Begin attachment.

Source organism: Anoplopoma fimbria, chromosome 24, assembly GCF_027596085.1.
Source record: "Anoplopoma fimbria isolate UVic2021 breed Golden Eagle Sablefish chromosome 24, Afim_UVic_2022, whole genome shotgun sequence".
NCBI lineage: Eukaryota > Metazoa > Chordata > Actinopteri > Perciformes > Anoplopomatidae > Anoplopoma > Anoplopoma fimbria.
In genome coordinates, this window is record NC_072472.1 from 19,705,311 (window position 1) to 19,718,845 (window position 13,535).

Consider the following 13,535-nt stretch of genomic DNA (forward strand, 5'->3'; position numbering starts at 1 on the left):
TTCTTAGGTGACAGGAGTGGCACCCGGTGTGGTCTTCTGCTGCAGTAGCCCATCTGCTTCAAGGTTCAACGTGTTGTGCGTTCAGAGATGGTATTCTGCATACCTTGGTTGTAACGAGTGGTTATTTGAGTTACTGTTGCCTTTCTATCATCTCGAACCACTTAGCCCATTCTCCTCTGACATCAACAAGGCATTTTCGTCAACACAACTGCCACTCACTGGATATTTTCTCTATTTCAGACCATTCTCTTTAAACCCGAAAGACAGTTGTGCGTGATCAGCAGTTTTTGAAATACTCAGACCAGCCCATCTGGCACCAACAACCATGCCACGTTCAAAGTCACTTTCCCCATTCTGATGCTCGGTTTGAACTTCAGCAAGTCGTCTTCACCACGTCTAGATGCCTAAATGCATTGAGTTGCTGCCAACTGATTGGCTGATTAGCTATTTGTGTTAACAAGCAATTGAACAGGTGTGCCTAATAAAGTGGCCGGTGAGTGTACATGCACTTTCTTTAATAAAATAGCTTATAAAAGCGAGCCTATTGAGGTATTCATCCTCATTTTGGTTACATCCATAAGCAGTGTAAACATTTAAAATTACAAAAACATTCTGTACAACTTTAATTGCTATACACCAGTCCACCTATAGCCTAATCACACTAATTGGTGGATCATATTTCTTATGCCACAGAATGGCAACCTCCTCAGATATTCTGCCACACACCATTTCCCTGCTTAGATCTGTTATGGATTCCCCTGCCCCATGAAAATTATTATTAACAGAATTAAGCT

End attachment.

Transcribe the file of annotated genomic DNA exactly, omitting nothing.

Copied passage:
Source organism: Anoplopoma fimbria, chromosome 24, assembly GCF_027596085.1.
Source record: "Anoplopoma fimbria isolate UVic2021 breed Golden Eagle Sablefish chromosome 24, Afim_UVic_2022, whole genome shotgun sequence".
NCBI lineage: Eukaryota > Metazoa > Chordata > Actinopteri > Perciformes > Anoplopomatidae > Anoplopoma > Anoplopoma fimbria.
In genome coordinates, this window is record NC_072472.1 from 19,705,311 (window position 1) to 19,718,845 (window position 13,535).

Consider the following 13,535-nt stretch of genomic DNA (forward strand, 5'->3'; position numbering starts at 1 on the left):
TTCTTAGGTGACAGGAGTGGCACCCGGTGTGGTCTTCTGCTGCAGTAGCCCATCTGCTTCAAGGTTCAACGTGTTGTGCGTTCAGAGATGGTATTCTGCATACCTTGGTTGTAACGAGTGGTTATTTGAGTTACTGTTGCCTTTCTATCATCTCGAACCACTTAGCCCATTCTCCTCTGACATCAACAAGGCATTTTCGTCAACACAACTGCCACTCACTGGATATTTTCTCTATTTCAGACCATTCTCTTTAAACCCGAAAGACAGTTGTGCGTGATCAGCAGTTTTTGAAATACTCAGACCAGCCCATCTGGCACCAACAACCATGCCACGTTCAAAGTCACTTTCCCCATTCTGATGCTCGGTTTGAACTTCAGCAAGTCGTCTTCACCACGTCTAGATGCCTAAATGCATTGAGTTGCTGCCAACTGATTGGCTGATTAGCTATTTGTGTTAACAAGCAATTGAACAGGTGTGCCTAATAAAGTGGCCGGTGAGTGTACATGCACTTTCTTTAATAAAATAGCTTATAAAAGCGAGCCTATTGAGGTATTCATCCTCATTTTGGTTACATCCATAAGCAGTGTAAACATTTAAAATTACAAAAACATTCTGTACAACTTTAATTGCTATACACCAGTCCACCTATAGCCTAATCACACTAATTGGTGGATCATATTTCTTATGCCACAGAATGGCAACCTCCTCAGATATTCTGCCACACACCATTTCCCTGCTTAGATCTGTTATGGATTCCCCTGCCCCATGAAAATTATTATTAACAGAATTAAGCT